A great start to the school year sets students, teachers and principals up for academic success all year long. The work you do – from preparing lesson plans and instructional strategies to improving facilities – all contribute to ensuring we will deliver on our promise of Excellence for All. In fact, the summer break is the busiest time of year for many staff members. I’d like to thank you for your accomplishments over the last few months:

• Employees all across our system supported implementation of the first year of the new student assignment plan by helping families understand the new system and making technology changes;

• Teachers and other staff prepared classrooms and lesson plans and readied schools to welcome students and families;

• Nearly 2,800 students attended summer school – enabling them to be better prepared for academic success this year;

• 2,200 students were enrolled – during August! – through the new SPS Service Center at JSCEE;

• 766 bilingual families were served through the Service Center, and 285 language proficiency tests were given to students;

• 27,400 students received notices for transportation services
• More than 17,000 meals were prepared and served yesterday

Anonymous said...

• Since the hiring cycle began in March, Human Resources has filled more than 550 positions (including transfers)

• Grounds crews, custodial engineers and staff members skilled in the trades groomed, maintained and made ready our school buildings;

• More than 1,300 teachers and other staff participated in professional development courses;

• The new online Individualized Education Plan (IEP) system is ready for launch on September 13th and nearly 400 staff and administrators were trained on the use of the system;

• More than 700 computers and 250 phones were installed in schools;

• The purchasing department bought – and warehouse delivered – more than 118,000 books;

• Facilities teams completed 21 major repair projects at 16 buildings (BTA II funded).

• The newly renovated Hamilton International Middle School and Chief Sealth International High School were ready to receive students on the first day of school; another phase was completed for Nathan Hale High School (additional 20 classrooms, gym, locker room and greenhouse); all funded by BEX III. Click here for photos of the ribbon-cutting celebrations at Hamilton and Chief Sealth.

• Sand Point Elementary renovations were completed and SPS students are being served in this building for the first time in nearly 30 years; Lincoln was made ready as an interim site for McDonald and Queen Anne elementary schools;

• Some 80 classrooms – in 50 schools across the district - were created and equipped with furniture and technology;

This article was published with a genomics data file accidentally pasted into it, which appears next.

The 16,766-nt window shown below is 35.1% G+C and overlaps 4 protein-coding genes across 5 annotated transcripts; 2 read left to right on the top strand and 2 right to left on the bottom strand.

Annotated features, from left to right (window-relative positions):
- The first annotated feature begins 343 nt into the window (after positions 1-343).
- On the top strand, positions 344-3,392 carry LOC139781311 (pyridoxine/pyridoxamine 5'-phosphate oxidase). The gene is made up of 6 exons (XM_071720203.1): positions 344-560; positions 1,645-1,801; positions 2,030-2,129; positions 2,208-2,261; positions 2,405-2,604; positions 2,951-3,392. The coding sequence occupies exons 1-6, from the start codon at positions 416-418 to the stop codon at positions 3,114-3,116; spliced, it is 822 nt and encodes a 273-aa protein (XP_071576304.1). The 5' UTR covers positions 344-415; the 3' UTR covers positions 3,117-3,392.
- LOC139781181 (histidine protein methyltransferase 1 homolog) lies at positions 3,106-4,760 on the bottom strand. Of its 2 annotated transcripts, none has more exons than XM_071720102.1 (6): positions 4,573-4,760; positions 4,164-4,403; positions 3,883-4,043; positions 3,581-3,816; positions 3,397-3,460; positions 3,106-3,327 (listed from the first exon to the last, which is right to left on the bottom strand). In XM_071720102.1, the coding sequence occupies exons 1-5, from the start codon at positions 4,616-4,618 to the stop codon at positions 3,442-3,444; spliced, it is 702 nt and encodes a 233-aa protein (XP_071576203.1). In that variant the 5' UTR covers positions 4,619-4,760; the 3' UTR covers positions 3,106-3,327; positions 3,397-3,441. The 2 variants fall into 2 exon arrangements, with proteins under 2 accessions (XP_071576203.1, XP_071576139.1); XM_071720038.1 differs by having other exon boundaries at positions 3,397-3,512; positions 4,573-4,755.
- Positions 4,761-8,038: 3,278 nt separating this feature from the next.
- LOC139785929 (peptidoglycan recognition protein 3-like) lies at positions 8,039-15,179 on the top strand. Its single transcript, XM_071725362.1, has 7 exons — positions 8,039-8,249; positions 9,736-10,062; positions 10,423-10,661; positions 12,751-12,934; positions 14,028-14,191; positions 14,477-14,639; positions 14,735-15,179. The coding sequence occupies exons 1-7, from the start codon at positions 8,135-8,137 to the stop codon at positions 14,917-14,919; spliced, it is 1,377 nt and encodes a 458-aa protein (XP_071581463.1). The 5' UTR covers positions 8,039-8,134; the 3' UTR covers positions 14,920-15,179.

• And so much more!

Thank you for your amazing work and commitment to our students and families in Seattle Public Schools. I look forward to opportunities this year to collaborate and talk about our work. I wish you all the best for the coming school year.


Maria L. Goodloe-Johnson, Ph.D.


Meg said...

Dorothy- you have a point. Saying what you mean is not the SPS way. Also, I think you explained the possible Title/LAP violation pretty clearly. The use of LAP money in Performance Management may be more acceptable - it can be used in any school to help supplement academic achievement, I think - but Title looks to me like it crossed from supplement to supplant.

Charlie- "dunno" is a really good word, isn't it?

Ken- you have a point. Don Cherry's jackets make everything better. And they always raise the question "Why?"

Another mom - "drive by" is funny. But sad. And I'm torn between laughing and crying when I then consider that SPS spends around $600k annually on PR. I think SILD is professional development for principals, but I'm not positive. I wish I could tell you the budget impact of "building internal capacity" (it does sound like an uncomfortable surgery) but the district is pretty mum about that.

Magua and Maureen- I like less-is-more brevity in charts, too. The best charts communicate simply and concisely - you can see what's happening, warts (including the "dunno" sort) and all. In fashion, Magua, I have to admit that particularly when it comes to be-dazzling and be-feathering things, I am less on the side of minimalism. Although I am never on the side of huge eighties shoulder pads.

Anon from Chicago - I did say dead voters from Chicago could vote a coupla times. If the district can pretend their "scientific" surveys are legit, I can pretend that my survey is legit, too. And scientific. Super-scientific, even. Also, feel free to vote again.

Anon with the letter - I don't want to snark about this. It had to be incredibly disheartening, faced with a difficult situation at the beginning of the year, to receive a staff letter of "everything's great!" propaganda. If the Superintendent actually believed in accountability (as in: it applies to everyone, not everyone but management), her letter would have acknowledged that her management and her decisions have left some schools with huge problems. I hope things get better for you, your colleagues and your students.

PurpleWhite said...

Commenting on your blog :) I have already forwarded to our PTSA maybe that will help.